How are We Setting Immigration Policy?


Immigration always seems to be a very divisive issue, whether there is an election on the horizon or not.  Over the years, laws (which are the ultimate embodiment of policies) have been passed to limit the number of immigrants that the United States is willing to accept.

The number of immigrants, the countries from which America will accept immigrants, the limits to what the immigrant can or cannot do once they arrive (e.g., an educational/student visa allows only a limited number of options to the immigrant) and so on have been adjusted from time to time.

But upon what basis are they adjusted? What is our underlying policy regarding immigration?

I was once told by a co-worker that policies were like cancer.  No one was actually sure where they came from, but you couldn’t ignore them.  It seems that we’ve just been told that the immigration issue is now extremely serious, and we can’t ignore it, or treat it (if I might continue the analogy) by saying “Take two aspirin and call me in the morning.”

Policy should be formulated in response to objective reality, not wishful thinking.  The first reality that has to be recognized is that all immigration is driven by the desire of the immigrant, not of the country to which the immigrant is seeking entry.  I’ve never heard of any nation posting “New Citizens Wanted.  Inquire within.”  The motivation is always on the part of the immigrant.

Even so-called Native Americans are immigrants.  Granted they migrated between 10,000 and 14,000 years ago across the Bering Strait while it was covered with ice, but nonetheless they, too, are immigrants. In their case, the motivation for emigrating out of Siberia is a little hazy, to be sure, but shortages of food during an ice age would be a likely suspect.

The Jamestown Colony of Virginia, founded in 1608, was established by immigrants driven by a quest for wealth.  The Pilgrims in 1620 were immigrants driven by a quest for religious freedom.  The Irish, during the Irish Potato Famine, probably had the most in common with the original Native Americans in that they were driven by starvation.

Each and every succeeding wave of immigration, regardless of the country of origin, was driven by people wanting to better their lives and their belief that America offered a much better chance of that than where ever it was that they lived before boarding a boat to head across one of the oceans that guarded the country.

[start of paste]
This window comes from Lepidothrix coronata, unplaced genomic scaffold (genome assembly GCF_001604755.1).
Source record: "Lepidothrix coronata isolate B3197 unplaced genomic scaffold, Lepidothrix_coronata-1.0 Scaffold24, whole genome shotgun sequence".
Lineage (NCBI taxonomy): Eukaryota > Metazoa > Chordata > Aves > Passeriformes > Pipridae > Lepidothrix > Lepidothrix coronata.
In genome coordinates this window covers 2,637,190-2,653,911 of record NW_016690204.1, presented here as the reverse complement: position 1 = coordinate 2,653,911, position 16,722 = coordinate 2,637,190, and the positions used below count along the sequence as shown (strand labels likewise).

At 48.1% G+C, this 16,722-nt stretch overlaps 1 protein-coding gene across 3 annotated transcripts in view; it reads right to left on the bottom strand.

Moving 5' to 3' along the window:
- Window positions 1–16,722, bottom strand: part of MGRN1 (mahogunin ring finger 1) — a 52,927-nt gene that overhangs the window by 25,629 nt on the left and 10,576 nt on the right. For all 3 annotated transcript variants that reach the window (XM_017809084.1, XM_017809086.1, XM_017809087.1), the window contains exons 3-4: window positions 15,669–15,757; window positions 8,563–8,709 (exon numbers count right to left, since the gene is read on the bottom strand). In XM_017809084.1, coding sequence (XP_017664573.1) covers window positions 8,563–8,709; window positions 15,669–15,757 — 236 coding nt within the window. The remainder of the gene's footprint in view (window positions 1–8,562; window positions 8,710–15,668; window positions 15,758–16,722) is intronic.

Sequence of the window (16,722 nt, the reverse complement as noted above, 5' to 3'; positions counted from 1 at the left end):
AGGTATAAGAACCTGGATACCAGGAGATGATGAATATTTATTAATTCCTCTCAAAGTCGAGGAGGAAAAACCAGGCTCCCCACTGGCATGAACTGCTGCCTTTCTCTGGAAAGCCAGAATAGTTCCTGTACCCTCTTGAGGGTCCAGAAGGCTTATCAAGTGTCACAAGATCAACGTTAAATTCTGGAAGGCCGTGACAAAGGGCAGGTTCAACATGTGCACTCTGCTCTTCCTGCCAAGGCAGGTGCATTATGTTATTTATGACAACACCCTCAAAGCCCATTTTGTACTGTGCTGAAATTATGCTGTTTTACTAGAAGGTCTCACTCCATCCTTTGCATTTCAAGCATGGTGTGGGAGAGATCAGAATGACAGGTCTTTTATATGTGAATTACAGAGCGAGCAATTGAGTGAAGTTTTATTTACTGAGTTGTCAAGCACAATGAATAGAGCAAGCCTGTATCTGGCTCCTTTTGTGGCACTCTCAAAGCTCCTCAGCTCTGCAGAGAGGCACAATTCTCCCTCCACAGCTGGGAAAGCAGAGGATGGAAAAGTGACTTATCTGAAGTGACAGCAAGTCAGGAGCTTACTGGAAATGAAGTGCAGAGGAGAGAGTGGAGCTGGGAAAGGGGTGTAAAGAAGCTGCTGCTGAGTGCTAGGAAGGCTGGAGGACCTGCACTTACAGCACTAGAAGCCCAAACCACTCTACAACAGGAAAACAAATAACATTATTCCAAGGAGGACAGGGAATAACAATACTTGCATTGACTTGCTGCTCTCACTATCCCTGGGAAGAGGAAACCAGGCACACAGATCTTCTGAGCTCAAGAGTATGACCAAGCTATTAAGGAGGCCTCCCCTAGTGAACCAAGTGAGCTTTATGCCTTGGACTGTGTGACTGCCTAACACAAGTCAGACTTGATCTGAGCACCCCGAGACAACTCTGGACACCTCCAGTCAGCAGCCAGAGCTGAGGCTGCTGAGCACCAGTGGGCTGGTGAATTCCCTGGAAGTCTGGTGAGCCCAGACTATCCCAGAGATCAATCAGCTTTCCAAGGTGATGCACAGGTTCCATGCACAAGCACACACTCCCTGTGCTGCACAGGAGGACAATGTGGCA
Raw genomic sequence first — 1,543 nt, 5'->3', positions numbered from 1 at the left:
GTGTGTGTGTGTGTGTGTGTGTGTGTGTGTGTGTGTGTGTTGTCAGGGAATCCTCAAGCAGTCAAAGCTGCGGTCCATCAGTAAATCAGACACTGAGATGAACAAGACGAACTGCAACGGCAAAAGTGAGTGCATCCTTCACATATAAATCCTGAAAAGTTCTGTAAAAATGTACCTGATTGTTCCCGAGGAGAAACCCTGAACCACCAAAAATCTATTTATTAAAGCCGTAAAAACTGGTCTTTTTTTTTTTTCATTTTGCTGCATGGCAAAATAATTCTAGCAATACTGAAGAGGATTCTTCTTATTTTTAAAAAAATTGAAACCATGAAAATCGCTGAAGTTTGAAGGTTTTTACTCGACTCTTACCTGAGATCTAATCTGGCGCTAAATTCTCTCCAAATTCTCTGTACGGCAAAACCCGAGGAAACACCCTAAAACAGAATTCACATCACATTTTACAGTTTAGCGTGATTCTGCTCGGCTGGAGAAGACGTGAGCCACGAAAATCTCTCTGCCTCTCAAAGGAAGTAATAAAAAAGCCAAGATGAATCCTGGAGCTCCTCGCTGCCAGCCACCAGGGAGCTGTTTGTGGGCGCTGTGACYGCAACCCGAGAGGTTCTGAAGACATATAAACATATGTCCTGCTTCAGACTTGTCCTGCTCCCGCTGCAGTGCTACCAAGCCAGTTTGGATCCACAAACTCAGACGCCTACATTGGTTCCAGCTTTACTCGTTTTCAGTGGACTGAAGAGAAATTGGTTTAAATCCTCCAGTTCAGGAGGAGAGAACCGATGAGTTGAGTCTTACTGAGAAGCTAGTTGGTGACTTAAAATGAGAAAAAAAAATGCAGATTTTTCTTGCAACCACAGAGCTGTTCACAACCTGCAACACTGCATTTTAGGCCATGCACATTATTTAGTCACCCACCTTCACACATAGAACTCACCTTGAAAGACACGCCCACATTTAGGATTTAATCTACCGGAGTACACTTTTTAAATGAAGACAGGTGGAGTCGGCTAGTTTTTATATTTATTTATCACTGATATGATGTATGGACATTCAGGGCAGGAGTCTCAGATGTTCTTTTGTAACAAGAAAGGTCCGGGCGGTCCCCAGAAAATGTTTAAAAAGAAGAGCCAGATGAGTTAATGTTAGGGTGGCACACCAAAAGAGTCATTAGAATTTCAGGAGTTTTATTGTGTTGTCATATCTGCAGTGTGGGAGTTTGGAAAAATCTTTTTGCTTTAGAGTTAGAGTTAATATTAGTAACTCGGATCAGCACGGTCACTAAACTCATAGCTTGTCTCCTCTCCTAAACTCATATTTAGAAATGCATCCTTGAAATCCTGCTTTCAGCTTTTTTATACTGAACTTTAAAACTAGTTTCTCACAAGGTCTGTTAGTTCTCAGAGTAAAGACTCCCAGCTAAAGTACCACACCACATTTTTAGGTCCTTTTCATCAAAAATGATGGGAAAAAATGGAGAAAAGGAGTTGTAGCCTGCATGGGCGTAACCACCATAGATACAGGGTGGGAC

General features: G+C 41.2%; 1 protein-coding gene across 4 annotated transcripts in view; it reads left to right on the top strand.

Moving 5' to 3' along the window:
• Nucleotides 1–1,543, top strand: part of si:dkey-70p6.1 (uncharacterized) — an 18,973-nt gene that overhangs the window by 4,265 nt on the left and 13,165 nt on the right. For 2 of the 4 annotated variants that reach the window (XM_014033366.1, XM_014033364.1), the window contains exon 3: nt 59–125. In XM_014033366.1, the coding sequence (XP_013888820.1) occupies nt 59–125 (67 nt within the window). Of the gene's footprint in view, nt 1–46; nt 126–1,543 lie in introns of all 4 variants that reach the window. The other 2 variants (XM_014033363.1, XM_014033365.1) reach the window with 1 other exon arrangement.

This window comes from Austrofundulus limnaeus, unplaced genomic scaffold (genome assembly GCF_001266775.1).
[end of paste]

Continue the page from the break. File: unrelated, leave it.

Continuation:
When each of these waves of immigrants arrived here, it was, for them, a case of sink-or-swim.  There was no welfare.  There were no bi-lingual classes in school.  There were no foreign language television shows.  There was overt, blatant discrimination.

And there were definitely no streets paved with gold.

Yet still they came.

Of course for most of the period since Europeans began landing on our shores, America was relatively unpopulated. The nation needed more people. As the population grew, we needed farmers and ranchers to feed all the new citizens.  We needed people to mine the iron, coal and other minerals from the soil.  We needed builders, carpenters, doctors, and every other skill that could be imagined.  And all these skilled craftsmen needed wives.  We needed people to develop the nation.  Recognizing that need, we welcomed them with open arms. That need is no longer the case.

There are still enormous numbers of people who want to come to America, even with all the economic problems we currently face.  Millions of people from south of the border travel with some risk through Mexico, across deserts, sneak past Border Patrol Agents, and live in hiding.  Some of these immigrants benefit from the social programs that have grown up over the past century, some do not, but nearly all immigrants who enter the country illegally benefit from some form of government benefits.  Schooling for their children and what is essentially free health care come immediately to mind.

The President has suggested that we offer those who chose not to wait in line, who decided to break our laws and invade our homeland, a path to become citizens.  Voting citizens.

And what is his rationale?  Well, he tells us, when these people came to the United States, they were only children.  He offers them a path to citizenship if they get an education here, at our expense.  To be fair, he also offers an alternative path if they serve in our armed forces.

Admission to the United States with a path toward citizenship should be offered only to those who want to become Americans and not just become citizens. And yes there is a difference.

Those individuals who come to America for financial gain only will never be Americans.  They will simply be Syrians, Egyptians, Somalis, Russians or Greeks who are looking to increase their personal wealth.  But they will try to create a little Syria or a little Russia within this country and never assimilate themselves as Americans.  Some do not even try.